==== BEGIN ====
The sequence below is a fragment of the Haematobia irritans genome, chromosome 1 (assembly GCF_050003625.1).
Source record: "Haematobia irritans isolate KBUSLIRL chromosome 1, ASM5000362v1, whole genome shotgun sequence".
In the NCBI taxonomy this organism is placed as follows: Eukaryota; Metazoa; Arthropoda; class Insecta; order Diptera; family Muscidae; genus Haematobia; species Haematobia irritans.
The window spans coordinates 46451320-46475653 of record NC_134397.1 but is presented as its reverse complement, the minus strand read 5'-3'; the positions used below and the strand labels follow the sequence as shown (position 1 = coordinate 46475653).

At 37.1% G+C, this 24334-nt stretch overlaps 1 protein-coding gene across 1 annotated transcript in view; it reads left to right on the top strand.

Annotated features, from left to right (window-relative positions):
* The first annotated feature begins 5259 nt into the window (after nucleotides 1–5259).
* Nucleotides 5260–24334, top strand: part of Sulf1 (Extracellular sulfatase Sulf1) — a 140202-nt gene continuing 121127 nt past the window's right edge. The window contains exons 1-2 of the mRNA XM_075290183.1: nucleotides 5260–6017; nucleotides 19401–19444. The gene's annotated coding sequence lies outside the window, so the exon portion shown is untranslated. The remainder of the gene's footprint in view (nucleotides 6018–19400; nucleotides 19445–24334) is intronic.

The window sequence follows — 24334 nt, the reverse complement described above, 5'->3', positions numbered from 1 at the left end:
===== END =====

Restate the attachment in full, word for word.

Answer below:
The sequence below is a fragment of the Haematobia irritans genome, chromosome 1 (assembly GCF_050003625.1).
Source record: "Haematobia irritans isolate KBUSLIRL chromosome 1, ASM5000362v1, whole genome shotgun sequence".
In the NCBI taxonomy this organism is placed as follows: Eukaryota; Metazoa; Arthropoda; class Insecta; order Diptera; family Muscidae; genus Haematobia; species Haematobia irritans.
The window spans coordinates 46451320-46475653 of record NC_134397.1 but is presented as its reverse complement, the minus strand read 5'-3'; the positions used below and the strand labels follow the sequence as shown (position 1 = coordinate 46475653).

At 37.1% G+C, this 24334-nt stretch overlaps 1 protein-coding gene across 1 annotated transcript in view; it reads left to right on the top strand.

Annotated features, from left to right (window-relative positions):
* The first annotated feature begins 5259 nt into the window (after nucleotides 1–5259).
* Nucleotides 5260–24334, top strand: part of Sulf1 (Extracellular sulfatase Sulf1) — a 140202-nt gene continuing 121127 nt past the window's right edge. The window contains exons 1-2 of the mRNA XM_075290183.1: nucleotides 5260–6017; nucleotides 19401–19444. The gene's annotated coding sequence lies outside the window, so the exon portion shown is untranslated. The remainder of the gene's footprint in view (nucleotides 6018–19400; nucleotides 19445–24334) is intronic.

The window sequence follows — 24334 nt, the reverse complement described above, 5'->3', positions numbered from 1 at the left end: